You’re gonna need a bigger boat…

A couple of Noah’s ark’s circling a hooked Spanish mack off Broome.

Nearly half of the world’s 400-odd shark species frequent Aussie waters, and the cornucopia of cartilaginous beasts span the gamut of biological niches, from garbage-guts vacuum cleaners to the very, very top of the food chain.

Sharks and fishos have always shared a contentious relationship. While anglers naturally place themselves at the top of the totem, the reality beneath the ocean’s surface is very different.

From an outsider’s perspective, it would seem that big sharks deserve a spot right at the top of the game fisherman’s most wanted list. They’re big and fast, they pull crazy hard and look fearsome. They’re ultimate predators and they’re certainly willing to engage.

Instead, the reality for many lifer fishos is that sharks exist outside of the usual game fishing paradigm.

It can be a little hard to convey properly to the casual big fish enthusiast, but hooking, fighting and besting a big scary shark exists in a whole different sphere to the practice of chasing traditional game species like tuna, mackerel and billfish.

School sized whaler and bull sharks are in plague proportions in Gulf Country waters.


The mid to late 20th century was halcyon days for heavy tackle shark fishing enthusiasts. Huge tiger sharks, makos, whalers, bulls and great whites were targeted, caught, killed and photographed around Australia and the world.

Many game fishing clubs and competitions had separate shark fishing categories, with plenty of anglers and crews carving niches as shark specialists.

I remember seeing huge specimen drowned after being towed backwards by game boats and hung from the gantries at Barrenjoey Game Fishing Club each weekend through the 90s.

Sharks of this size are apex predators and their meat is not safe for human consumption. Their flesh contains high levels of urea as well as heavy metals including mercury and lead and other chemicals including arsenic that build up via bioaccumulation.

The huge fish were trussed up, posed with, photographed and dumped at sea. Not a great look, obviously, in an increasingly conservation minded society.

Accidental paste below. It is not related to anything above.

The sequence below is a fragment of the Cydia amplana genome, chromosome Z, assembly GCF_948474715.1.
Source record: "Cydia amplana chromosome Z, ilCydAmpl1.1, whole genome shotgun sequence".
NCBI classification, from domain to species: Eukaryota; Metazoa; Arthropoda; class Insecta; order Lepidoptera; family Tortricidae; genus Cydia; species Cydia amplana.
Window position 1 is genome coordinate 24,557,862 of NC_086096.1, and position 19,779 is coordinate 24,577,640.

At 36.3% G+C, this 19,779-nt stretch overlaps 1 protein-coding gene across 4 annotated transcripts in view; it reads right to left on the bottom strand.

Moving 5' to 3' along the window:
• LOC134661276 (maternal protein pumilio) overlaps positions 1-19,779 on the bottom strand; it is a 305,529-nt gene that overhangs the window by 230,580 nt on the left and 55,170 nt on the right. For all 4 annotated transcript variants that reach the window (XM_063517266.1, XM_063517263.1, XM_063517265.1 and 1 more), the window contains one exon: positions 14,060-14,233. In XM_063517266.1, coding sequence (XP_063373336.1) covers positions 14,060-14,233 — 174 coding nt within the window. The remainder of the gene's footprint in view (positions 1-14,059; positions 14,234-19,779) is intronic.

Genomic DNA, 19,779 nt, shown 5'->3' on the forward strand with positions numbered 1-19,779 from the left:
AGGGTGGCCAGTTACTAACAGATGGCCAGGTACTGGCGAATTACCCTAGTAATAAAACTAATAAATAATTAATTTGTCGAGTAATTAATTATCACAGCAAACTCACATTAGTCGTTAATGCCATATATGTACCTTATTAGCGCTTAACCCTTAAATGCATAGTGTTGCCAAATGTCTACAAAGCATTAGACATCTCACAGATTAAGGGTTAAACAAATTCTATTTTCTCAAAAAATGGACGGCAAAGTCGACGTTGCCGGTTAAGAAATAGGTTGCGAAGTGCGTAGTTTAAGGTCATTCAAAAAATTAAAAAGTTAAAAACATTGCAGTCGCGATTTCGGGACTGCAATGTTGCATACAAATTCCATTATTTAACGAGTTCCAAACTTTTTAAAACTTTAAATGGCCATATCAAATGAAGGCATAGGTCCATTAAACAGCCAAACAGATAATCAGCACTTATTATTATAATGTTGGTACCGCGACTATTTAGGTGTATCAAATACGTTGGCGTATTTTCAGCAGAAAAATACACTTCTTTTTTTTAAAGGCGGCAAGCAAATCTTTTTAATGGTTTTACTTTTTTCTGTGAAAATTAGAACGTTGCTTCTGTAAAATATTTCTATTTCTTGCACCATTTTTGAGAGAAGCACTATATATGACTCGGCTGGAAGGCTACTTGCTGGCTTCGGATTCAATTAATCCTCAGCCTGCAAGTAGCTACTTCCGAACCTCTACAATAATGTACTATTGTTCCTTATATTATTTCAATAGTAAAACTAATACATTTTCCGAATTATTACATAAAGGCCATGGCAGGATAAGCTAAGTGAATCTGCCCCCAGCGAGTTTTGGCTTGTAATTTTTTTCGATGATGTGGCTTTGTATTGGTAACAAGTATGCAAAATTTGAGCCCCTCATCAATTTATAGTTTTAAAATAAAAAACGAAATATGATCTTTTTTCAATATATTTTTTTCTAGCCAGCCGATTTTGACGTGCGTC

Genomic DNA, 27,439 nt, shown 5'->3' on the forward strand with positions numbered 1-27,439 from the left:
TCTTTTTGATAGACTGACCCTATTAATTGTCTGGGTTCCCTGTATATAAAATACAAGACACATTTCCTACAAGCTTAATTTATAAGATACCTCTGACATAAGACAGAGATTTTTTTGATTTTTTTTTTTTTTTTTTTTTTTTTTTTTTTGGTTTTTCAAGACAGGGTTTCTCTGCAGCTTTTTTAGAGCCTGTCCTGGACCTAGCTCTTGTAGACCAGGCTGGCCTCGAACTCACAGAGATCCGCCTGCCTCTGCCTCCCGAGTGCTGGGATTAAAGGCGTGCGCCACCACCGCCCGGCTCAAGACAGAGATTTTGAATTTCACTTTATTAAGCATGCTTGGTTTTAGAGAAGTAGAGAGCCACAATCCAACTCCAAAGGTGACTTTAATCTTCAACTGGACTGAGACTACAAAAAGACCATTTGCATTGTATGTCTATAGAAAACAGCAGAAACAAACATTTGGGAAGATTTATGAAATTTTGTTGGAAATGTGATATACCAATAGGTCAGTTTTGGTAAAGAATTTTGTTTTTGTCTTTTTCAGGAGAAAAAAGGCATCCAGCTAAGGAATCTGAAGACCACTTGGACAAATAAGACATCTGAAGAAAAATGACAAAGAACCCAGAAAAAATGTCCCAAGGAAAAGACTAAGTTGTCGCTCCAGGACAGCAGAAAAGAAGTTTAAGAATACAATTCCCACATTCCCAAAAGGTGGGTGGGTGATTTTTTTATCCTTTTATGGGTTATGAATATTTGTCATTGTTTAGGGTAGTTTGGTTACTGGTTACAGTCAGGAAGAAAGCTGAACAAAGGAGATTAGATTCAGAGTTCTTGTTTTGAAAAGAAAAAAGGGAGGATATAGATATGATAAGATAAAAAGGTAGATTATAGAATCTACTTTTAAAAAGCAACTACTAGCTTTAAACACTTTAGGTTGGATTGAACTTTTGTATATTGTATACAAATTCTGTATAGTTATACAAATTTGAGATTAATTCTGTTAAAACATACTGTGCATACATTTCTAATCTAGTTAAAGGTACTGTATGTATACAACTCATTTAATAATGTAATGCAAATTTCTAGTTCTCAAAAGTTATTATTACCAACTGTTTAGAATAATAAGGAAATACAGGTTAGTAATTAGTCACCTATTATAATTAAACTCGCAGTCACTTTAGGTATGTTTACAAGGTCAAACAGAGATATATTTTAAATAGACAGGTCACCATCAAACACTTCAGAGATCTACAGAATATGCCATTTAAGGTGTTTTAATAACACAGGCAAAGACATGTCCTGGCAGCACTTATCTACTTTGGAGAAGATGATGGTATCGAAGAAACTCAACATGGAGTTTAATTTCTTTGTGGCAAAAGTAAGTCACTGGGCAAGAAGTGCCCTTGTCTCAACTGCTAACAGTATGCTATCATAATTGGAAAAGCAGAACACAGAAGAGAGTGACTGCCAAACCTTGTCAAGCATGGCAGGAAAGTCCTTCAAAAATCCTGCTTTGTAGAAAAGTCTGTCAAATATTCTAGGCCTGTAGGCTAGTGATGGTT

At least in terms of optics, something had to change.

Docile lemon sharks and more aggressive whalers getting up close and personal.


The common view of sharks as vicious monsters swung towards a more woke perception of them as misunderstood, unfairly maligned creatures worthy of respect and protection.

As the tide of public perception shifted, the Great White Shark Recovery Plan was ratified in 2002.

With great whites wholly protected around Australia and internationally, shark fishing’s image took a hit.

While wholesale slaughter of top order predators was never a great idea, it’s become more and more common for well meaning, if under informed, groups and individuals to lump sharks in with sea turtles, dolphins, dugongs and other ‘cute’ marine life that mustn’t be interfered with under any circumstances.

These days, if you see any sort of mention of shark fishing in the mainstream media, it’s likely to be low effort clickbait blasting some idiot using a shark carcass as a bong, or a lightly researched hit piece framing shark fishos as redneck wrongdoers.

School mackerel are high on the menu for Cape York’s packs of toothy marauders.


While killing any sea creature for the sake of it is plain wrong, there’s clearly a difference between sharks and sea turtles and the ways in which they impact marine ecosystems.

As top order predators, an over abundance of sharks alters fisheries and marine systems in obvious and not so obvious ways.

Anyone who’s fished the tropical waters from central Queensland up to Cape York and across the Top End would be acutely aware of the bloated shark biomass.

Many areas that were once fantastic fisheries for demersal and pelagic species are overrun with hordes of whalers, bull and spinner sharks and hulking big tigers that will snatch 10kg tuna from your line like a snacks.